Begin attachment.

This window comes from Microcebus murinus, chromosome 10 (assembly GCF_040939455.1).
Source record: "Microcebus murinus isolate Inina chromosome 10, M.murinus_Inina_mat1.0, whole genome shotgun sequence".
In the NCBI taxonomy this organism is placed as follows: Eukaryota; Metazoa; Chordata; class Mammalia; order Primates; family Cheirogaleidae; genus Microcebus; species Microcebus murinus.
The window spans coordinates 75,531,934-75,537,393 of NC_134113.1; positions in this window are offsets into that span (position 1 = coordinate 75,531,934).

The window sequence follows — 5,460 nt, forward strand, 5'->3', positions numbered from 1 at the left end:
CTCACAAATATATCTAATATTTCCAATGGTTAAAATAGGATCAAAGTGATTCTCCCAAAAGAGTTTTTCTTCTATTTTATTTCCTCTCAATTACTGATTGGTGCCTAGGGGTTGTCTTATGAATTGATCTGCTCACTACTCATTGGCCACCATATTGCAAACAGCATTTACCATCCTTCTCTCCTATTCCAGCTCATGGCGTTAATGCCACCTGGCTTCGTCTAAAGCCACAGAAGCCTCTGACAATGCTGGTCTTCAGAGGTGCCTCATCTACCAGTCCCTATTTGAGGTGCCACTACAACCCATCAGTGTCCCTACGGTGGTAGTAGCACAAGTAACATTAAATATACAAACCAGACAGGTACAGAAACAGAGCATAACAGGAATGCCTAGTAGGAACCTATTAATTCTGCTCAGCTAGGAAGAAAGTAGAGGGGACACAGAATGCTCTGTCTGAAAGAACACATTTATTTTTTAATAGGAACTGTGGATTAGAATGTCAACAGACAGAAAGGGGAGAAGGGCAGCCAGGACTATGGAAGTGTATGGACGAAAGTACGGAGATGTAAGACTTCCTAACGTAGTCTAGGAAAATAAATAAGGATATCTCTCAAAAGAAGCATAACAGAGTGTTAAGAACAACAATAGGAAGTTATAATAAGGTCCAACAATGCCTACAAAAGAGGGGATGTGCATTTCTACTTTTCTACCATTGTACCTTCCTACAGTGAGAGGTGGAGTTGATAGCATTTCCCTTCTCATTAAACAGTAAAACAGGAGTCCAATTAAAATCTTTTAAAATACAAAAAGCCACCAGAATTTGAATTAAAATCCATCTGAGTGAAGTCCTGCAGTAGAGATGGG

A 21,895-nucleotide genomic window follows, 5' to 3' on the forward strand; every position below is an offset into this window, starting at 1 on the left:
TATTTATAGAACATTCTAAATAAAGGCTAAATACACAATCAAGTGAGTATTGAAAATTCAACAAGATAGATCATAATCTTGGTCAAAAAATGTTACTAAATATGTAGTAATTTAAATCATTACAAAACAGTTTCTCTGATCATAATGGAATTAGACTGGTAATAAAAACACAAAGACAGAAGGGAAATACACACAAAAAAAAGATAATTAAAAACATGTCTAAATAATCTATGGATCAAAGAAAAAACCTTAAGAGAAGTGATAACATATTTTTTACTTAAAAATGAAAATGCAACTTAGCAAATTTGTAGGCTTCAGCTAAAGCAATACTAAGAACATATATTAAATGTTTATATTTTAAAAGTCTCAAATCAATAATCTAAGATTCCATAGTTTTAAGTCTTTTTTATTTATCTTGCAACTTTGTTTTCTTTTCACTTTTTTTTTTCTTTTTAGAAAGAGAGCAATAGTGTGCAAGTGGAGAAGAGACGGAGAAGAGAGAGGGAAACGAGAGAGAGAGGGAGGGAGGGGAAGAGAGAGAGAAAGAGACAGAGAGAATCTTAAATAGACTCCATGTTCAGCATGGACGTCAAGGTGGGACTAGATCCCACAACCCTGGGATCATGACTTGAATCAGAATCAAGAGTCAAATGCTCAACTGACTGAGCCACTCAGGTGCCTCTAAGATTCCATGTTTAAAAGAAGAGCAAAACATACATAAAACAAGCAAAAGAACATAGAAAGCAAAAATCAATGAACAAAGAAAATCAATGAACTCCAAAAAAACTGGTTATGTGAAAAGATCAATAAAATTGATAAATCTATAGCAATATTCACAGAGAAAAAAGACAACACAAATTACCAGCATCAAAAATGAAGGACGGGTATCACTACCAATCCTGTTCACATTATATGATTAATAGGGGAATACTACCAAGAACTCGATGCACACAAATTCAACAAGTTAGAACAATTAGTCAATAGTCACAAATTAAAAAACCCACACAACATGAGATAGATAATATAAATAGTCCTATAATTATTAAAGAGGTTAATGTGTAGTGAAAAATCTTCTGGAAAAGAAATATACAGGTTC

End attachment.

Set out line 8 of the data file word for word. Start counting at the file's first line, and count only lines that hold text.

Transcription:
TATTTATAGAACATTCTAAATAAAGGCTAAATACACAATCAAGTGAGTATTGAAAATTCAACAAGATAGATCATAATCTTGGTCAAAAAATGTTACTAAATATGTAGTAATTTAAATCATTACAAAACAGTTTCTCTGATCATAATGGAATTAGACTGGTAATAAAAACACAAAGACAGAAGGGAAATACACACAAAAAAAAGATAATTAAAAACATGTCTAAATAATCTATGGATCAAAGAAAAAACCTTAAGAGAAGTGATAACATATTTTTTACTTAAAAATGAAAATGCAACTTAGCAAATTTGTAGGCTTCAGCTAAAGCAATACTAAGAACATATATTAAATGTTTATATTTTAAAAGTCTCAAATCAATAATCTAAGATTCCATAGTTTTAAGTCTTTTTTATTTATCTTGCAACTTTGTTTTCTTTTCACTTTTTTTTTTCTTTTTAGAAAGAGAGCAATAGTGTGCAAGTGGAGAAGAGACGGAGAAGAGAGAGGGAAACGAGAGAGAGAGGGAGGGAGGGGAAGAGAGAGAGAAAGAGACAGAGAGAATCTTAAATAGACTCCATGTTCAGCATGGACGTCAAGGTGGGACTAGATCCCACAACCCTGGGATCATGACTTGAATCAGAATCAAGAGTCAAATGCTCAACTGACTGAGCCACTCAGGTGCCTCTAAGATTCCATGTTTAAAAGAAGAGCAAAACATACATAAAACAAGCAAAAGAACATAGAAAGCAAAAATCAATGAACAAAGAAAATCAATGAACTCCAAAAAAACTGGTTATGTGAAAAGATCAATAAAATTGATAAATCTATAGCAATATTCACAGAGAAAAAAGACAACACAAATTACCAGCATCAAAAATGAAGGACGGGTATCACTACCAATCCTGTTCACATTATATGATTAATAGGGGAATACTACCAAGAACTCGATGCACACAAATTCAACAAGTTAGAACAATTAGTCAATAGTCACAAATTAAAAAACCCACACAACATGAGATAGATAATATAAATAGTCCTATAATTATTAAAGAGGTTAATGTGTAGTGAAAAATCTTCTGGAAAAGAAATATACAGGTTC